Neighbors Raise a Stink About Jell-O Factory
A few years ago, a lobbyist offered to help state Rep. Carol Donovan visit the big, four-smokestacked factory off Route 93, a few miles north of Boston.
But when Donovan appeared as scheduled, she was told she would not be given a tour. All she saw was the inside of a conference room.
“If there’s nothing going on, why are they so protective, and why are they keeping everyone out, and why are they so suspicious?” she asked. “It makes me suspicious of what’s going on.”
What is going on is not nuclear fission or top-secret weaponry.
What’s going on is Jell-O.
For the past 75 years, at the Atlantic Gelatin plant in Woburn, workers have been making the stuff that wobbles, wiggles and jiggles, the stuff of America’s Jell-O molds and Jell-O shots.
Here, in a plant that often emits odors--some pleasant, others very unpleasant--they make Jell-O. Just don’t ask to see how.
State Rep. Paul Casey, a Democrat who represents the neighboring towns of Winchester and Stoneham, was invited several years ago into a conference room to speak with factory officials--but the small room was as far as he got.
“It was like entering a concentration camp,” Casey said.
Repeated requests for a plant tour by the Associated Press were refused.
“We generally don’t give tours of the plant to anybody, because what goes on in our plants we consider proprietary,” said Nancy Daigler, spokeswoman for Kraft Foods. (Atlantic is a division of Kraft, which is a subsidiary of Philip Morris, the food and tobacco conglomerate.)
“We are a food company, and keeping things very sanitary is of utmost importance to us,” she said.
Daigler later accused a reporter who tried to visit the factory of trying to “sneak into the plant” behind one of the many trucks that pass through the factory’s gates.
The reporter had confronted an 8-foot fence, signs reading “Stop” and “No Trespassing” and a security guard who said to turn around.
Obviously, this factory, with its trim landscaping, American flag blowing in the breeze and sprawling brick building, is not easily penetrable--unless you’re bringing in animal parts.
Animal rendering is at the heart of the Jell-O manufacturing process. And for years now, some residents of the stable, working- and middle-class communities near the plant have been complaining that Atlantic Gelatin stinks up the neighborhood.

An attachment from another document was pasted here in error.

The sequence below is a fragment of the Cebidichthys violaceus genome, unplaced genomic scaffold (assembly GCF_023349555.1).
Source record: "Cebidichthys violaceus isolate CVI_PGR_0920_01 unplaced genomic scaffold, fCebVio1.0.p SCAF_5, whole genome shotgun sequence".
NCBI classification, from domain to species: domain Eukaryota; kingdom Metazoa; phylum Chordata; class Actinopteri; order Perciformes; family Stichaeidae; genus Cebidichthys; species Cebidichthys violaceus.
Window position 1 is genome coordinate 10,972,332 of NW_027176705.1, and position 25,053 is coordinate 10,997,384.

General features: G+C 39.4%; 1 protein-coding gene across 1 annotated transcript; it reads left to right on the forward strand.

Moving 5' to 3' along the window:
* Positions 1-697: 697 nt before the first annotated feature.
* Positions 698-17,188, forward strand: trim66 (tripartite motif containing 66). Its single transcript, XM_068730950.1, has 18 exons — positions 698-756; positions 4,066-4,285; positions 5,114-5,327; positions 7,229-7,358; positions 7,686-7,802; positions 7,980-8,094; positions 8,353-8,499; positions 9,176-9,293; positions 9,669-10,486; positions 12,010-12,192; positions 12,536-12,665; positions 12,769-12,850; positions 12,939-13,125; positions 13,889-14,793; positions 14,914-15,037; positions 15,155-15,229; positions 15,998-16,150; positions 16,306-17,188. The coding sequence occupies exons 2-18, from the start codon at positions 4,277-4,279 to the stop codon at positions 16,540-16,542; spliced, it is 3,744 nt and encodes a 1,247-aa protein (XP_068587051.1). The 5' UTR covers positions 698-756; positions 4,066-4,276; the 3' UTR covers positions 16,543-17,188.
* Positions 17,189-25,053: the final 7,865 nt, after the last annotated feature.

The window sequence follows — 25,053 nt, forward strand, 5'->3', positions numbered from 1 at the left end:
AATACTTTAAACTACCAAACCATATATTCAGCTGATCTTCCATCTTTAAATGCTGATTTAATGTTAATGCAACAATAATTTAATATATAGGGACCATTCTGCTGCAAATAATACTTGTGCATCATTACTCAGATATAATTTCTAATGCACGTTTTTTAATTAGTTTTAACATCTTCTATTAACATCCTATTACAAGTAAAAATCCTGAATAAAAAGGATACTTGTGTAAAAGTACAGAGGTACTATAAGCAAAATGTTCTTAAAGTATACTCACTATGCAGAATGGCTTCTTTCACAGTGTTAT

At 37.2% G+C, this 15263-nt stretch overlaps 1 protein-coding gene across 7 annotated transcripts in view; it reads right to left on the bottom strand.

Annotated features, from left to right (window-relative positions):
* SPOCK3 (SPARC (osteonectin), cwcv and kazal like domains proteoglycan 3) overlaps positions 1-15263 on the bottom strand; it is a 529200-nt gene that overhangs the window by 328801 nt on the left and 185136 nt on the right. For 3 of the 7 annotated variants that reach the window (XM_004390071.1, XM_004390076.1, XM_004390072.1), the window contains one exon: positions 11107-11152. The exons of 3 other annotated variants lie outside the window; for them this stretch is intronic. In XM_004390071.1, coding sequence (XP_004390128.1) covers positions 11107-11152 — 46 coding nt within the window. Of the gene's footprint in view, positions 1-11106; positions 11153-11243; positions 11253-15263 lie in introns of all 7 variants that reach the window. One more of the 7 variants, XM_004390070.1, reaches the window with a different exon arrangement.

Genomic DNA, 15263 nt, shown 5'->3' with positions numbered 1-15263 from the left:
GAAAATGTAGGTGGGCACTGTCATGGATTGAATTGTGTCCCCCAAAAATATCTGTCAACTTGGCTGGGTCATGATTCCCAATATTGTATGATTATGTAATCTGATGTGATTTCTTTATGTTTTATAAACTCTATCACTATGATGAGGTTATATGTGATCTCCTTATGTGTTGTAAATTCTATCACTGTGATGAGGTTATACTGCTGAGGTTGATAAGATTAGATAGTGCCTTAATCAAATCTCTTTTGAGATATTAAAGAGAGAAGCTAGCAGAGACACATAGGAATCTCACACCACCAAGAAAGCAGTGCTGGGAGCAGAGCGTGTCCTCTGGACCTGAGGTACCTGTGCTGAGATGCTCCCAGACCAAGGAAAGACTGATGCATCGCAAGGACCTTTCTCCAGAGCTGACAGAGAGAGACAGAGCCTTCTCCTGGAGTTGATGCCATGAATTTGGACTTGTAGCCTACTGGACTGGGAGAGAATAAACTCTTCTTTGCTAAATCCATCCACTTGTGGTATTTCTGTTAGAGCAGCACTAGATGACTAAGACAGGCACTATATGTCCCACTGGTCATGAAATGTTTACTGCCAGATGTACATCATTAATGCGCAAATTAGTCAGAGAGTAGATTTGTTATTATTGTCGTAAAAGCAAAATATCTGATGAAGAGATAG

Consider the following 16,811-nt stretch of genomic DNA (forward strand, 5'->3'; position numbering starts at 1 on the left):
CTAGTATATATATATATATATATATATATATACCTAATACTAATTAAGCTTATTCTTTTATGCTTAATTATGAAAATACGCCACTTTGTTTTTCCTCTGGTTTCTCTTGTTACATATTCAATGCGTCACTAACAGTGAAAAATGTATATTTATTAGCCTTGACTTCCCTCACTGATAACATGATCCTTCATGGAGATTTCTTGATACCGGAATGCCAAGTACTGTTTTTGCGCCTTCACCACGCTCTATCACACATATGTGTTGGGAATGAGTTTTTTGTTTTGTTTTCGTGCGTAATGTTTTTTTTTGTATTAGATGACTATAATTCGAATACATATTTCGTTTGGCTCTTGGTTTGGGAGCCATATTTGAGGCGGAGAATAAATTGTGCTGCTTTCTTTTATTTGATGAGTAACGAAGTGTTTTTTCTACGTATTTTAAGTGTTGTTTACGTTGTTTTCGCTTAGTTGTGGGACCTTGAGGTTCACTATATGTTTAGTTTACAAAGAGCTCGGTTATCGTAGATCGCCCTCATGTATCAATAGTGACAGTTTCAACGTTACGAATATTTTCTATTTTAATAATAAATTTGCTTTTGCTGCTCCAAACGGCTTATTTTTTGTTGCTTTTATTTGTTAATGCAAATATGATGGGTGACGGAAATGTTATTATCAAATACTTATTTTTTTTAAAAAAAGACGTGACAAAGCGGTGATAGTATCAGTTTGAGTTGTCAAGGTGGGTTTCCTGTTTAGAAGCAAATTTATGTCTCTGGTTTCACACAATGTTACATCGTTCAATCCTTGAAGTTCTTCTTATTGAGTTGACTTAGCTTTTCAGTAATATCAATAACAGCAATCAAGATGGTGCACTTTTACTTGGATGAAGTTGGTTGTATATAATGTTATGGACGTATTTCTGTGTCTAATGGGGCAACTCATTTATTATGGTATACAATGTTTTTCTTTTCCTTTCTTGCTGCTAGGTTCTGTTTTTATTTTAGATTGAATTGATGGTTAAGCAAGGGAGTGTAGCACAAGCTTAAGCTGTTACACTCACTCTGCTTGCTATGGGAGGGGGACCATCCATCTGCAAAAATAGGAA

Gelatin is made from the hide trimmings of cows and pigs, not from their horns, hooves or meat.
First, the skins are washed and bathed in hot water to remove the collagen. Once extracted, the collagen is soaked, filtered and purified, converting the collagen to gelatin, said Kraft spokeswoman Cathy Pernu.
The gelatin extract is then evaporated, dried and sent, along with flavored powders, to Dover, Del., and San Leandro, Calif., for packaging.
Oils that are left in the hot-water baths are sold for pharmaceutical and industrial use. Any remaining solids are removed and sold as compost.
As the hides are washed in 70-foot vats, bits of fat, hair and skin come off into the water, said Mary Persky, an environmental analyst with the state Department of Environmental Protection and one of the few outsiders who has seen the inside of the plant.
“The water’s dirty and smells like dead animals,” she said.
The plant does not emit odors all the time, she said, and when it does, the smell is more likely to be of the fruity variety.
But sometimes, she said, especially when the weather is warm, the water in the vats goes septic, sending a rotting smell through the surrounding hills.
Just ask Carolyn Thorne, who lives about a mile from the factory, downwind. Thorne, 53, grew up on Jell-O. But she doesn’t eat it anymore.
For the last decade, Thorne has complained too often to count--to Atlantic Gelatin, to the health department, to the DEP--about the odors.
She objects to the sweet smells, but the stink of rendering is worse: “It’s like if you leave a piece of fat out in the sun too long.”
Then there’s a third smell--a deodorant. “But it’s as disgusting as the fat smell,” she said.
After years of complaints, the DEP issued a 1992 order of compliance that forced Atlantic Gelatin to change some of its operating procedures.
Pernu said the plant, which employs about 270 people, spent “multimillions” to address the problems. “We’re doing everything we can to make sure we’re a good neighbor,” she said.
Things improved for a while, Thorne said, but the smells returned.
“If you have a month or so of odor-free air, you get that false sense of security. And then one night, you’ll smell it and you’ll say, ‘Oh my God, it’s back,’ ” she said.
Persky admitted that the odors are still problematic. But she agreed that Atlantic Gelatin has worked hard to comply with regulations.
“Nothing is ever going to be perfect,” she said.
And not everyone is disgruntled. Don Sweeney, who has lived in Woburn for about half of his 82 years, lives just a short walk from the plant. He said he likes the fruity smells that reach his home.
“I think it’s like having a deodorizer for the whole neighborhood,” he said.